Two news items from India this week - a surge in Indian gold imports this month and the Reserve Bank of India cutting interest rates - have prompted this closer look at what's going on in the subcontinent as policy makers grapple with economic troubles and the domestic gold market.
Sadly, as it relates to the government once again hiking import duties to deter gold demand last week, an effort aimed at lowering their trade deficit and bolstering the currency, it seems clear that this initial assessment in an article from the other day got it about right:
This is a fascinating development - a government taking steps to curb demand for what has served as a store of wealth and an important part of the culture for centuries in order to help bolster the government's paper money amid persistently high inflation.
So, what's going on?
Last week, the Indian government raised the import duty on gold from four percent to six percent, this after twice doubling the duty last year from just one percent. The move was aimed at discouraging gold buying that accounts for just over 10 percent of the nation's troublesome trade deficit, though oil imports are a much bigger share at about 30 percent.
The first tip-off that there's something seriously wrong here is that the government subsidizes energy prices to the public - they're making consumers pay more for what contributes 10 percent to the trade deficit while artificially lowering the price for what contributes 30 percent.
If they were serious about reducing their trade deficit, perhaps they'd raise the price of energy products rather than lower them, however, that would surely make inflation go even higher, a subject we'll get to shortly.
Over the last year or so, the rising trade deficit has been a key factor in the weakening of the nation's currency (the rupee) while also increasing India's need for foreign capital inflows.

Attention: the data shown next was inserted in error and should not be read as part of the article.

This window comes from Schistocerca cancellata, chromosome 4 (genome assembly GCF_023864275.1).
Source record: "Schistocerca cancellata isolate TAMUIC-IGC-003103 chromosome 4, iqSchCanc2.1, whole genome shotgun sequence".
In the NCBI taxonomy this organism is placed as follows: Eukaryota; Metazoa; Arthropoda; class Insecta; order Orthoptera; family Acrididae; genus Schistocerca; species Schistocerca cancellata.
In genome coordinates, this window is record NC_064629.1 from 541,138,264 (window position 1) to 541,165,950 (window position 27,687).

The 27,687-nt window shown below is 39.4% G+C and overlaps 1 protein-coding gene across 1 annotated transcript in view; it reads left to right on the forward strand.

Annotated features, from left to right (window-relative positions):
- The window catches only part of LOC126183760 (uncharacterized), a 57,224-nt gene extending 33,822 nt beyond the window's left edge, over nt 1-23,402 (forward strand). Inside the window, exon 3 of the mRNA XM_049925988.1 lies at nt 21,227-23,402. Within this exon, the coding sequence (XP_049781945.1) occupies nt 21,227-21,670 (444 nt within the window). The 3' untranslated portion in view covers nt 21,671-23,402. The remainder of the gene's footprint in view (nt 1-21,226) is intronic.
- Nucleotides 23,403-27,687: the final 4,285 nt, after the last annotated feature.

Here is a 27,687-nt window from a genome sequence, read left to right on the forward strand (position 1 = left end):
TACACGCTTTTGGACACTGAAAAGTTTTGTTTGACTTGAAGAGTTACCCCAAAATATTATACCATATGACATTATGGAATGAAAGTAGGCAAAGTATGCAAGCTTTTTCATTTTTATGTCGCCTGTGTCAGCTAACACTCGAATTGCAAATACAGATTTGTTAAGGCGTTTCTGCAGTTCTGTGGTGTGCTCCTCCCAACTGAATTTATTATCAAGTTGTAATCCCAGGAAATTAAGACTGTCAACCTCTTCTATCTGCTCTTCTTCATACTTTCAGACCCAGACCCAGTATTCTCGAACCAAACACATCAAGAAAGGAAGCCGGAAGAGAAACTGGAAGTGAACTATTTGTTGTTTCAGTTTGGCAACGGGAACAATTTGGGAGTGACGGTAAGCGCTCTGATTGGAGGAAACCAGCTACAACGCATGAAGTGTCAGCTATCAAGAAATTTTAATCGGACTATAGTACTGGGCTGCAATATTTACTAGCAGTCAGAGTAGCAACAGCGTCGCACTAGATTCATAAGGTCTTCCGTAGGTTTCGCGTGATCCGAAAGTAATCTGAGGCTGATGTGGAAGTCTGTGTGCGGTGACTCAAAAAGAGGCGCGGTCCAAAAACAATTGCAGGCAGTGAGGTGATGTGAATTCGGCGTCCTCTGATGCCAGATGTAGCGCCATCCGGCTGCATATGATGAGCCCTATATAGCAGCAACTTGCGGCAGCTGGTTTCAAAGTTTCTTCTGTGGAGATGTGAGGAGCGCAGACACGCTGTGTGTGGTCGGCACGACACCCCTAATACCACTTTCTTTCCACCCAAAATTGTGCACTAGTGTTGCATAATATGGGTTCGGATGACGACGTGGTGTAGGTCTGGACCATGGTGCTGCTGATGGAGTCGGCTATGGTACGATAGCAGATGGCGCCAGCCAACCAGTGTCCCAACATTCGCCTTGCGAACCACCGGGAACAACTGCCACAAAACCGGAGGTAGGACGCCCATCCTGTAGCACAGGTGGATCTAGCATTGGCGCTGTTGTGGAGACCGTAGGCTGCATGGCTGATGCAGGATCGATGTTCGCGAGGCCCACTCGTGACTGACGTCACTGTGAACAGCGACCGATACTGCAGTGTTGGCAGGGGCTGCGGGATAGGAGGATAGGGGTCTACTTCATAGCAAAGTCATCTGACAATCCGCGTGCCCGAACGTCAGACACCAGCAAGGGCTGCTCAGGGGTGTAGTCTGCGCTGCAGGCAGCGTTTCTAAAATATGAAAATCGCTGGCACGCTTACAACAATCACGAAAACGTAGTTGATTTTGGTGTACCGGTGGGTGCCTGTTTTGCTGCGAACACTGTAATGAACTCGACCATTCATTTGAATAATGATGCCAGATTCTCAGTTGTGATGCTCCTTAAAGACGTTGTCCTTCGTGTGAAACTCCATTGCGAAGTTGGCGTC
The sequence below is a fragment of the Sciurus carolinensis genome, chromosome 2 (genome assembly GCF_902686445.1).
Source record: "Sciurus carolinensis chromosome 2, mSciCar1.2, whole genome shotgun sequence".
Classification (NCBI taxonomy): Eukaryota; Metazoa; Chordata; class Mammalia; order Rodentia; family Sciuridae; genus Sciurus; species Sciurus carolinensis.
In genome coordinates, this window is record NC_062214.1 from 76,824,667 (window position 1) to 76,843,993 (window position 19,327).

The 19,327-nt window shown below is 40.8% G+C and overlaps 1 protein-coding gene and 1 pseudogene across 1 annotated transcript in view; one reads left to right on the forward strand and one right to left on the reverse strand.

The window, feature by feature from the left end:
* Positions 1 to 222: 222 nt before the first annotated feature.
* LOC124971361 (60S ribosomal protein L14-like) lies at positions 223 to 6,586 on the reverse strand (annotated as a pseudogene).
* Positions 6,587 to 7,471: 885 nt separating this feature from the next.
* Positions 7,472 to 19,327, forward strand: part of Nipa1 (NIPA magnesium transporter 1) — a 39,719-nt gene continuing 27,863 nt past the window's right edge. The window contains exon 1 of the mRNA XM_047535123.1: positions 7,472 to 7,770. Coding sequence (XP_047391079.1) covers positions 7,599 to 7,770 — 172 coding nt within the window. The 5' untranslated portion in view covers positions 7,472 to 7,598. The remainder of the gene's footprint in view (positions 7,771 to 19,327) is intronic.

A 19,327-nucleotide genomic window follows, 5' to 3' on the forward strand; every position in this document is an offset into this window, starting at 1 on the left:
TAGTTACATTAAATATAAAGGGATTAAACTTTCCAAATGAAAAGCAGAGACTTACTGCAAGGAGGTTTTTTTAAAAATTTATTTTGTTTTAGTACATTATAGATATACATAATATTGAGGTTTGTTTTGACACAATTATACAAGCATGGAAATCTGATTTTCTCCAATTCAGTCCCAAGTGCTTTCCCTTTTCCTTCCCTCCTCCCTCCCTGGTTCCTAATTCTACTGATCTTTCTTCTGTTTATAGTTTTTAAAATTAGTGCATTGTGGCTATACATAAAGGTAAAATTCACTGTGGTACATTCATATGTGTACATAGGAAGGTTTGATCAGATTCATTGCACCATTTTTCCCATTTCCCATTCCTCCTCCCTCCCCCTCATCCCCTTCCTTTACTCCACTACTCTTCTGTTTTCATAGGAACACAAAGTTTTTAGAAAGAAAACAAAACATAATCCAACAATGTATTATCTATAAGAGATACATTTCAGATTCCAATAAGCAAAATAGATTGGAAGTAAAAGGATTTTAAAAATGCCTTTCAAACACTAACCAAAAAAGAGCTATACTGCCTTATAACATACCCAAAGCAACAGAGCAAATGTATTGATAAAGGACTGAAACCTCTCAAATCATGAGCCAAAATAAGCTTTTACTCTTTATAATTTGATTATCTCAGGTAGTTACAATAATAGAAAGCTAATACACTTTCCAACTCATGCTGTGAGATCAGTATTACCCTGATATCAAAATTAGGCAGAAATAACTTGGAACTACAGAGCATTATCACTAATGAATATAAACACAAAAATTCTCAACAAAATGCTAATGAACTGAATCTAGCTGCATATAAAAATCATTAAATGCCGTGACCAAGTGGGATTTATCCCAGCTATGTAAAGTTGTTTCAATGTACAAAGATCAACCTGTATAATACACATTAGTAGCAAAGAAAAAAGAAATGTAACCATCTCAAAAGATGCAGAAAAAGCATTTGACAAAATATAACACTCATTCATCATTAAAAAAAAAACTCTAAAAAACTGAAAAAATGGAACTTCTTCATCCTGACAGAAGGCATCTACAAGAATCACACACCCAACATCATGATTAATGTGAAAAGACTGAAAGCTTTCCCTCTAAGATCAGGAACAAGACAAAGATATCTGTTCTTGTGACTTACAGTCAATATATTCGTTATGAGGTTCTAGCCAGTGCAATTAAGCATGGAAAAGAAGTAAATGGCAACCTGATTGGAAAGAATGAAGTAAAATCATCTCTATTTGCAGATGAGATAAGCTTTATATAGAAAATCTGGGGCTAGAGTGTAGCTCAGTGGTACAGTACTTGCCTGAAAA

A weaker currency leads to falling confidence by foreign investors, making financing the nation's current account deficit more difficult, and this has spurred painful memories of a crisis in 1991 when, in order to avoid a debt default, India sent 47 tonnes of gold to Europe as collateral for new loans.
In a world full of freely traded currencies backed by nothing more than confidence in the government that issues it, gold demand in India is seen as playing a key role in weakening the nation's paper money and imperiling its finances, so now the government is doing something about it.
If you haven't already figured it out by now, they're attacking the symptoms of the problem, not the cause.
Gold imports surged during the first few weeks of the year after policy makers first floated the idea of yet another duty hike and imports are believed to have increased to 75 tonnes for the month, up from 65 tonnes a year ago.
As was the case after the duty increases in early-2012, gold demand is expected to dip for a while, but it will likely return as it did last year when India became "the strongest performing market in the third quarter", according to a World Gold Council report.
It seems that, despite the efforts of their government, the Indian people still want their gold.
After the latest duty hike the gold price is now seven percent higher inside of India than outside, enough of a difference to stir smugglers to action and, with any further increases, the gold being transported through "unofficial" channels is likely to swell. Gold seizures at international borders reportedly tripled last year after the first two duty hikes.